Homelessness in Community College
1 out of 2 community college students lack secure housing; 14 percent are homeless.
“One thing I always tell people, you’ve got to keep going, no matter what,” Bre said. “You have to be optimistic, even in the crazy situations.” A student at DC’s Trinity University, Bre represents our nation’s future and the hard realities facing 1 our 2 college students today.
While attending school, Bre also works a retail job and is able to live on campus. But like a growing number of students across the country, there is no “home” to go to in the summer.
When school is not in session, Bre lives in a tent alongside the Third Street Tunnel. The tunnel runs below the U.S. Capitol in Washington, DC. While Congress is making daily decisions about housing, healthcare, jobs, wages, war, and peace, Bre’s home is alongside the tunnel which carries thousands of persons in and out of DC every day - - including those Senators and Congresspersons making life and death decisions about her life - - and ours.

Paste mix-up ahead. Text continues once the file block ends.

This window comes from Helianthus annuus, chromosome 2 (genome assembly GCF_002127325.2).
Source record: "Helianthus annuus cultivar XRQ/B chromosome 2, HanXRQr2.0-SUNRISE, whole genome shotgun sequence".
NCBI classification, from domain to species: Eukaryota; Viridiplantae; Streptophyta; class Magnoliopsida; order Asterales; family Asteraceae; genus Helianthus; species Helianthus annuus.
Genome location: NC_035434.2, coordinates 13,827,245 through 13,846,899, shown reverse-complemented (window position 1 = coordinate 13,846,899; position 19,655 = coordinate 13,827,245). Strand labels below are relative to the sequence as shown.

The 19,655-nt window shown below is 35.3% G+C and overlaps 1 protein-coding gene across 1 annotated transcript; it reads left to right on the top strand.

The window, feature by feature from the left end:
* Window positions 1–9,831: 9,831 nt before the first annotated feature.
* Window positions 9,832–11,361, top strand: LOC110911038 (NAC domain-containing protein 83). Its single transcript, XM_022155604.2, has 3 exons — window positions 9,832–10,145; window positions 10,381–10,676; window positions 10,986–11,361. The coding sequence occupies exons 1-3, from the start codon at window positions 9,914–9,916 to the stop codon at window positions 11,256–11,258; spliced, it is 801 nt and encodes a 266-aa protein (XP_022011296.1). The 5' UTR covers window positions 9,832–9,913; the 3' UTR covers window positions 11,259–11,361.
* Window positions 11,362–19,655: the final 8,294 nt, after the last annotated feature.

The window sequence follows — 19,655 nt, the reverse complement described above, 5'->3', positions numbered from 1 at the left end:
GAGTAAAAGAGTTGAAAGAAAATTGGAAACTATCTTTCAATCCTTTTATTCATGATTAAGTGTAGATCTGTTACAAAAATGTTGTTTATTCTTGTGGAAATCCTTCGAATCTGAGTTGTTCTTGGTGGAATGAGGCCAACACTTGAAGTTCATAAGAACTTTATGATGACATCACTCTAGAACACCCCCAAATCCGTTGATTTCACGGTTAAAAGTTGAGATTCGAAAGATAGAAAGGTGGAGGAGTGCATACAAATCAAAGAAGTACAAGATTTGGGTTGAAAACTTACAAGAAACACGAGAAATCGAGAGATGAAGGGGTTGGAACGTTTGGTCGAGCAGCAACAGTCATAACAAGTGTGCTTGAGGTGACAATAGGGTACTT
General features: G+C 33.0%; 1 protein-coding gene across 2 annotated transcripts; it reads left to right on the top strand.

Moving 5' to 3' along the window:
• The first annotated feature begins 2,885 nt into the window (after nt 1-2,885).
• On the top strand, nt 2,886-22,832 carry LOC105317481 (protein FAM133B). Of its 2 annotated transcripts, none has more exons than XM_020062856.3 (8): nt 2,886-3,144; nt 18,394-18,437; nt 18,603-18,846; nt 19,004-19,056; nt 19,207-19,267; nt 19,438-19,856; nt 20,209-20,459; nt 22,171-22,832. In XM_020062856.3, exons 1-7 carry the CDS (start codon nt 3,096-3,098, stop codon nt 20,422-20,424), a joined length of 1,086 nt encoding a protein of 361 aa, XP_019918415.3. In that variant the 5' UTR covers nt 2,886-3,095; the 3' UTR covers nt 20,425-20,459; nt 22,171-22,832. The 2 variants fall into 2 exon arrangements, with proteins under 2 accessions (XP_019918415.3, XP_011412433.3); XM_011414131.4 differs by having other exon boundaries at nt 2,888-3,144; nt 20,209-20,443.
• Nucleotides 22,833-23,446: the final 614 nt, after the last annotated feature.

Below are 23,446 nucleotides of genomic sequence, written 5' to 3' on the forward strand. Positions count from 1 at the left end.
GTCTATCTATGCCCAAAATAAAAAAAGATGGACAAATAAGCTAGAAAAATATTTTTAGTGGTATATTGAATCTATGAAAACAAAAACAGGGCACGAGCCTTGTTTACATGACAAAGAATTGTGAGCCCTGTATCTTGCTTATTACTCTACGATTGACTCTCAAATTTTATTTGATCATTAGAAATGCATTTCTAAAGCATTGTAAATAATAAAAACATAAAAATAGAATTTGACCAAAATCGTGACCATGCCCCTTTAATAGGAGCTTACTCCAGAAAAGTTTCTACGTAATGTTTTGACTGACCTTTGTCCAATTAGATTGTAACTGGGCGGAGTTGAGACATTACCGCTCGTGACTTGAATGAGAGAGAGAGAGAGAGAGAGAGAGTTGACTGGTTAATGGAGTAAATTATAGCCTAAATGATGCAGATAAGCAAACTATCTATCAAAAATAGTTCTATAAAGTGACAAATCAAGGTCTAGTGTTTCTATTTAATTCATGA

The 2017 Kresge Foundation survey of 33,000 community college students found 33 percent of community college students endured chronic hunger, nearly 50 percent lacked secure housing and 14 percent were homeless.
Urban, rural, and mid-size communities are experiencing the same crisis - our housing options are not affordable. In the Quad Cities, we hear of college students doubling and tripling up - - some sleeping in professor’s offices and homes. We hear of tutors visiting elementary and intermediate school students who are living with their families in hotel rooms for months. Housing programs and shelters are full - - waiting lists for rental assistance programs are nine – ten years long, and growing.
Mayors, governors, chambers of commerce, healthcare administrators, and school districts across the country are realizing the short and long-term, social, emotional, traumatic consequences of allowing housing instability and homelessness to persist. Inspired by books like Evicted and The Color of Law, and community movements like the Tiny House Project and Rural Studio communities are creating local solutions to big national problems.
Since June, Humility Homes and Services has convened seven focus groups with over 50 leaders from many different sectors seeking QC Housing Solutions. We agree making housing affordable for more helps improve the health, education, and overall productivity of the Quad Cities region. The solutions are within reach. https://www.humilityhomes.org/qc-housing-solutions/